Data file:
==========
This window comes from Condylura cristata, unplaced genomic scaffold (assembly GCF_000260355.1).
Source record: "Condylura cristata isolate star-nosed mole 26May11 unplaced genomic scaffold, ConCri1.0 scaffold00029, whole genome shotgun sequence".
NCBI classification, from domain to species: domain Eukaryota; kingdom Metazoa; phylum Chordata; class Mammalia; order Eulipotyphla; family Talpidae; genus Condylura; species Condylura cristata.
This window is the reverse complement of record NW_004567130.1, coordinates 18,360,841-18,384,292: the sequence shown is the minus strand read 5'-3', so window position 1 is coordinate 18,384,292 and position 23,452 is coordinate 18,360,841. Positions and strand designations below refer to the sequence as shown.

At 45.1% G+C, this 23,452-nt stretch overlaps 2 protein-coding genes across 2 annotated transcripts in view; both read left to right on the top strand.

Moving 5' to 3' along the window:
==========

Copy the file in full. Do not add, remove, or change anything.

This window comes from Condylura cristata, unplaced genomic scaffold (assembly GCF_000260355.1).
Source record: "Condylura cristata isolate star-nosed mole 26May11 unplaced genomic scaffold, ConCri1.0 scaffold00029, whole genome shotgun sequence".
NCBI classification, from domain to species: domain Eukaryota; kingdom Metazoa; phylum Chordata; class Mammalia; order Eulipotyphla; family Talpidae; genus Condylura; species Condylura cristata.
This window is the reverse complement of record NW_004567130.1, coordinates 18,360,841-18,384,292: the sequence shown is the minus strand read 5'-3', so window position 1 is coordinate 18,384,292 and position 23,452 is coordinate 18,360,841. Positions and strand designations below refer to the sequence as shown.

At 45.1% G+C, this 23,452-nt stretch overlaps 2 protein-coding genes across 2 annotated transcripts in view; both read left to right on the top strand.

Moving 5' to 3' along the window: